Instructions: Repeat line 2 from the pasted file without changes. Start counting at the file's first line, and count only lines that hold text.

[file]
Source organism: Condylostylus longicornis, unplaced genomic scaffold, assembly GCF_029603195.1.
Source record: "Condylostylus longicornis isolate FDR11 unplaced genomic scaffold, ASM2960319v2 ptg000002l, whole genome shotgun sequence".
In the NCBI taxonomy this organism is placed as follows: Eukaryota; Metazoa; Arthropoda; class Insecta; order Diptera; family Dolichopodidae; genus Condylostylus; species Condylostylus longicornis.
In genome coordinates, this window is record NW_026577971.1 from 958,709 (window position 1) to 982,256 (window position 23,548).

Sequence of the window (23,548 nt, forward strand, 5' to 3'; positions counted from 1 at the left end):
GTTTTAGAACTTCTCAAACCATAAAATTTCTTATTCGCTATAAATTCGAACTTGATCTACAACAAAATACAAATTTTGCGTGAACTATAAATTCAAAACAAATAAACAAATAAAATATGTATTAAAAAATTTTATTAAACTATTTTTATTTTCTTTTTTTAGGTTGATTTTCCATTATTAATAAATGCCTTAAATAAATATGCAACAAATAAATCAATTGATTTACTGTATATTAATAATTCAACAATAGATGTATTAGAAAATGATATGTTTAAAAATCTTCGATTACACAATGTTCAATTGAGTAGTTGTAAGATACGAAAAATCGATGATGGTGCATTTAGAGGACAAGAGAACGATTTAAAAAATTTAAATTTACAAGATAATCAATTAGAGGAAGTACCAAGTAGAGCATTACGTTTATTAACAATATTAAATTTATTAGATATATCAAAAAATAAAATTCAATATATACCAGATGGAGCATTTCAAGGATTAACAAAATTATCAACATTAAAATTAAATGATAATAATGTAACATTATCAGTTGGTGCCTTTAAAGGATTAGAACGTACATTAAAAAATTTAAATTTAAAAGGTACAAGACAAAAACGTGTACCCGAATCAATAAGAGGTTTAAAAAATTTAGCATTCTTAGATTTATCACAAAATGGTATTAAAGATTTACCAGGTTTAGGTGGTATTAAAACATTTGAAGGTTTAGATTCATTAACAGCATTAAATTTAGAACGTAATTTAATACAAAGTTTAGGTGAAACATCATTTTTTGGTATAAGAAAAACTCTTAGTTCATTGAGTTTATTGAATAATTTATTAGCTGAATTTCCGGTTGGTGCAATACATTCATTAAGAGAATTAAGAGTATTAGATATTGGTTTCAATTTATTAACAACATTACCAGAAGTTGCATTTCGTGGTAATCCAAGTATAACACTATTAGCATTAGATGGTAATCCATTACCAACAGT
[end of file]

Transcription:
Source record: "Condylostylus longicornis isolate FDR11 unplaced genomic scaffold, ASM2960319v2 ptg000002l, whole genome shotgun sequence".